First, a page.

Friday, 23 September 2016

Platelet transfusion is not the solution to the increasing incidence of dengue

Platelet transfusion is not the solution to the increasing incidence of dengue in the Capital

HCFI & IMA hold a webcast on the dangers of unnecessary platelet transfusion

New Delhi, September 22, 2016: Dengue cases are at an all-time high causing immense panic and chaos in the city. Every family member of patients diagnosed with dengue is found to be worrying about how to arrange the necessary platelets for transfusion.

“It is crucial that the public is educated about the fact that platelet transfusion is not the only solution and is not required in most of the dengue cases”, said Padma Shri Awardee Dr KK Aggarwal - President Heart Care Foundation of India (HCFI) & President Elect IMA at a webcast held today.

“What most people are not aware of is that most dengue cases are preventable and manageable. The risk of complications is less than 1% of dengue cases and if the public knows warning signals, all deaths from dengue can be avoided. One must however always remember it is a myth that all dengue patients require platelet transfusion,” he added.

Addressing the webcast, Dr NK Bhatia Medical Director Mission Jan Jagruti Blood Bank said, “Unnecessary transfusion causes more harm and puts the patient at risk of complications such as sepsis, transfusion-related acute lung injury (TRALI), transfusion associated circulatory overload (TACO), alloimmunization and allergic and anaphylactic transfusion reactions. Transfusion must only be done if a person’s platelet count is less than 10,000, and he has active bleeding”.

It is also important to remember that platelet counts acquired by machine readings is not reliable, and a discrepancy of up to 40,000 can be found. Instead, the doctor must opt for a haematocrit test. Most dengue cases can be managed without testing by only measuring the difference between the upper and lower blood pressure. The pulse pressure should be kept over 40 mm Hg. The public must not pressurise the doctors to hospitalise patients whose illness can be managed at home. The beds should be made available for severe dengue patients instead.

The typical symptoms of dengue are fever, vomiting, headache, nausea, pain behind the eyes and severe joint and muscle pain.  Most dengue virus infections in adults are symptomatic  (86%) and in children under the age of 15 years are asymptomatic or minimally symptomaticClassic dengue fever is an acute febrile illness accompanied by a headache, retro-orbital pain, and marked muscle and joint pains. Symptoms typically develop between 4 and seven days after the bite of an infected mosquito. The incubation period may range from 3 to 14 days. Fever typically lasts for five to seven days.  The febrile period may also be followed by a period of marked fatigue that can last for days to weeks, especially in adults. Joint pain, body aches, and rash are more common in females.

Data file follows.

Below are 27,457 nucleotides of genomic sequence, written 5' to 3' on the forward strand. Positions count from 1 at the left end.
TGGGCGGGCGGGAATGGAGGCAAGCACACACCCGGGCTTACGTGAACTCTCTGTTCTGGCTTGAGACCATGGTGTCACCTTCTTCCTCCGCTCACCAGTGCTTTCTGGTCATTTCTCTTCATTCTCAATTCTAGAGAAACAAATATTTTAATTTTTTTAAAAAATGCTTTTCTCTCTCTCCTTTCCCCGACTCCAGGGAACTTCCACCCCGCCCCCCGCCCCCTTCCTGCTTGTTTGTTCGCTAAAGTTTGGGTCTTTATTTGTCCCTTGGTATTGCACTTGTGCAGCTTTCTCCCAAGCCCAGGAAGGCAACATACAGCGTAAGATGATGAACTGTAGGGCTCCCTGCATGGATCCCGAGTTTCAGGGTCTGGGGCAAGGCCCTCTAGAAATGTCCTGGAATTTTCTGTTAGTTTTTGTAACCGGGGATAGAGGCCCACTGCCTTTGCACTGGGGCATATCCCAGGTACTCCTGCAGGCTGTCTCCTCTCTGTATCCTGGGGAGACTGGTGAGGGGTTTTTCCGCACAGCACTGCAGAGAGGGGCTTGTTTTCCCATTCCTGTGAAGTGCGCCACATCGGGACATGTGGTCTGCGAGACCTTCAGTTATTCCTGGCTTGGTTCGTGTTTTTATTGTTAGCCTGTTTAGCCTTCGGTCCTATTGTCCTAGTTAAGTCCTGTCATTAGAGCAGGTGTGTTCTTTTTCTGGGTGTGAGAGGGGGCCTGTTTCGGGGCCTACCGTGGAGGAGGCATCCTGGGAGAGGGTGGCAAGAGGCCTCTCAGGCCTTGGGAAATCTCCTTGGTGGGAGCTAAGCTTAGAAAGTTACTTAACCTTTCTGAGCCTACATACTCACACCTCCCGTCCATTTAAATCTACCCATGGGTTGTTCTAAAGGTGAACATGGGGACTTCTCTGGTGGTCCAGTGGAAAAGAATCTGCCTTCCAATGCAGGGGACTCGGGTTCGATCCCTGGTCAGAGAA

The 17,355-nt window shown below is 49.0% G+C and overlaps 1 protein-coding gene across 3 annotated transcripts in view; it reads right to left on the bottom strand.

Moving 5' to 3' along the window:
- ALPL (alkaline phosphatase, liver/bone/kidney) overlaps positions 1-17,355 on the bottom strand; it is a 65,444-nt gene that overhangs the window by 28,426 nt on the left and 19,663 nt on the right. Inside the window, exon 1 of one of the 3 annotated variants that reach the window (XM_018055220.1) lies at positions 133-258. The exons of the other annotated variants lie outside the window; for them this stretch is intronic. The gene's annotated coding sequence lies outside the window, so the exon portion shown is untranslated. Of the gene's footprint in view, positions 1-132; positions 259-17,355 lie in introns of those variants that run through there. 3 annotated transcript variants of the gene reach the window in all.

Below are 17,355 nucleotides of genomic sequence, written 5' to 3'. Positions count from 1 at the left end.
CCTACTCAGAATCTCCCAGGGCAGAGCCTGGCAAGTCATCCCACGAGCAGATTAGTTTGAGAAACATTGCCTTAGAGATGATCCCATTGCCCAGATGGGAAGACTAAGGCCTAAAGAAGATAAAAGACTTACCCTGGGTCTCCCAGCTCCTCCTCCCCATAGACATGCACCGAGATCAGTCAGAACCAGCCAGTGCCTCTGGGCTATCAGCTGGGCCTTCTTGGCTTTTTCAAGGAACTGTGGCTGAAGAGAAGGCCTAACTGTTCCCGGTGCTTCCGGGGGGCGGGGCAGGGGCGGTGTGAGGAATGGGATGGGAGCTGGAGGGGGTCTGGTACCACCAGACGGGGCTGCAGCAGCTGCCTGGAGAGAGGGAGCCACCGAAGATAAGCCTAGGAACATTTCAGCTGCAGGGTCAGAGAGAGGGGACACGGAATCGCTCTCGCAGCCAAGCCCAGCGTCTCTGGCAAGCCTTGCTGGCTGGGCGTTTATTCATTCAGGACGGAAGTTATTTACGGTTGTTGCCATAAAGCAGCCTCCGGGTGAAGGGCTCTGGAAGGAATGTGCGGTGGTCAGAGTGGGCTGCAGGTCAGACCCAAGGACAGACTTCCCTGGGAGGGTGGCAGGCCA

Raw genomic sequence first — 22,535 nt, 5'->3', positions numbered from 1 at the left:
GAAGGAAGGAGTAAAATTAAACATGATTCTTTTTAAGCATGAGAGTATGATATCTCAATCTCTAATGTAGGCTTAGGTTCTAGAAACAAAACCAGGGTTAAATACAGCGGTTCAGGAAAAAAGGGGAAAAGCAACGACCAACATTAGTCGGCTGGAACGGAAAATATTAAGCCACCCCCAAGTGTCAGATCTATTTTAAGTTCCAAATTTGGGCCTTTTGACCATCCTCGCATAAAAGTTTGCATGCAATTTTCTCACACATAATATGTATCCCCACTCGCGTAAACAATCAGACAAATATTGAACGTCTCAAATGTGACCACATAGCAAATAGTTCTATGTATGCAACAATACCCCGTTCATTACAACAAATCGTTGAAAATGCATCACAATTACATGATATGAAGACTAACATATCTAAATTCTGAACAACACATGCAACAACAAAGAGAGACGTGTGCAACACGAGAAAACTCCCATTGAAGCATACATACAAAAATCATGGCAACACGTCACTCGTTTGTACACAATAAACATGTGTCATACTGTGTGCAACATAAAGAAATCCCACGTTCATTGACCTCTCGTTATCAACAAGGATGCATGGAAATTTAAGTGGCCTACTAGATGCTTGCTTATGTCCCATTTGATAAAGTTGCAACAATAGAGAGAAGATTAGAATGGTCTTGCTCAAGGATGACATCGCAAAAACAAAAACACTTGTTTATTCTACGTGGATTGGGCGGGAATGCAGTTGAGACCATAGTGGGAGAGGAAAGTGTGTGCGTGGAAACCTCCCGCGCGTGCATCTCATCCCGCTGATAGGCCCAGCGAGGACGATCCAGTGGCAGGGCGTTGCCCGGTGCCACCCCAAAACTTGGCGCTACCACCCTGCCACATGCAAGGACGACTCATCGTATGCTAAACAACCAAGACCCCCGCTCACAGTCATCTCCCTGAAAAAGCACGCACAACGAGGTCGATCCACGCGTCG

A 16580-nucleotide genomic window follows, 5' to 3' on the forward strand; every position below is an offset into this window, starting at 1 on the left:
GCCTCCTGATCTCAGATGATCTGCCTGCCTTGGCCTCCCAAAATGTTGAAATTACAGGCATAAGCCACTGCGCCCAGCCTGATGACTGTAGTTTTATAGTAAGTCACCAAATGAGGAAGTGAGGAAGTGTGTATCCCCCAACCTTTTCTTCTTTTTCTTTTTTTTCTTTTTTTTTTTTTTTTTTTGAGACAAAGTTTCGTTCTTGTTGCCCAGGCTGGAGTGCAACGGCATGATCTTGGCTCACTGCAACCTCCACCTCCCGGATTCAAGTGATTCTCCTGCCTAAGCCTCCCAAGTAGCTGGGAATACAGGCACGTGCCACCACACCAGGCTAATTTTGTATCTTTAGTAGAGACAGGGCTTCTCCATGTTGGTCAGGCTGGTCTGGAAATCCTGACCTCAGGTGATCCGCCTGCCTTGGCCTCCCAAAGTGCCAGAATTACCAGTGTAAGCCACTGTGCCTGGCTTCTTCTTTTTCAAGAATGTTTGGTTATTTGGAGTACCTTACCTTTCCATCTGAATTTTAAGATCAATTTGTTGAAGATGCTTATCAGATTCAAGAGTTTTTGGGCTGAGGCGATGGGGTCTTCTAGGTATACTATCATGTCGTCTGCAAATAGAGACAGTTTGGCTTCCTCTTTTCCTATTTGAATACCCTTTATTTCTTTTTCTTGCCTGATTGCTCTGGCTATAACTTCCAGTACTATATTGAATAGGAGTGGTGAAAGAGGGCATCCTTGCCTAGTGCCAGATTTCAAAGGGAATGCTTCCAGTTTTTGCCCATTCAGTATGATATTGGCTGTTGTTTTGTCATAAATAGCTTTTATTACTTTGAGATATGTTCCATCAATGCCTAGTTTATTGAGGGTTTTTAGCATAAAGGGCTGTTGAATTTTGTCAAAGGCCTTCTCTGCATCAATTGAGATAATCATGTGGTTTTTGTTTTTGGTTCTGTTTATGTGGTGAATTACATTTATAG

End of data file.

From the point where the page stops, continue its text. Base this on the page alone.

Because a virus causes dengue fever, there is no specific medicine or antibiotic to treat it. For typical dengue fever, the treatment is directed toward relief of the symptoms. The acute phase of the illness with fever and myalgia lasts about one to two weeks.
In dengue, most complications occur within two days of the fever subsiding and most people are casual during this period. Dengue complications during this period are due to a shift of blood volume and patients require a rapid infusion of oral or intravenous fluids in large quantities during this time. 

Myths and facts about platelet transfusion
·      Right now there exists a platelet mania with the public demanding a platelet transfusion even when it is not required. People have a fear and they want to increase their platelet count either by unproved therapies or through transfusion. Both can cause more harm than good and awareness must be raised against this.
·      Platelet deficiency leads to thinning of blood, a condition that is not harmful as blood thinning is routine therapy for heart patients.
·      Risk of platelet shortage is when the blood becomes thick and that is a condition that needs to be managed by the treating doctor
·      Unnecessary transfusion may cause a resistance in the body and make a person’s platelets ineffective in a time of need, a situation called platelet refractoriness
·      Platelet transfusion is known to cause acute severe allergic reactions – a condition called anaphylaxis because of plasma proteins
·      Unnecessary transfusion can also cause platelet transfusion linked acute lung injury and confuse the doctor about whether lung involvement is due to platelets or dengue
·      When indicated, platelet transfusion (single donor) increases platelets by only 50,000 and they last in the body only for about 4-5 days
·      There are people whose baseline platelet counts may be permanently low and the panic may cause them to get an unnecessary platelet transfusion 

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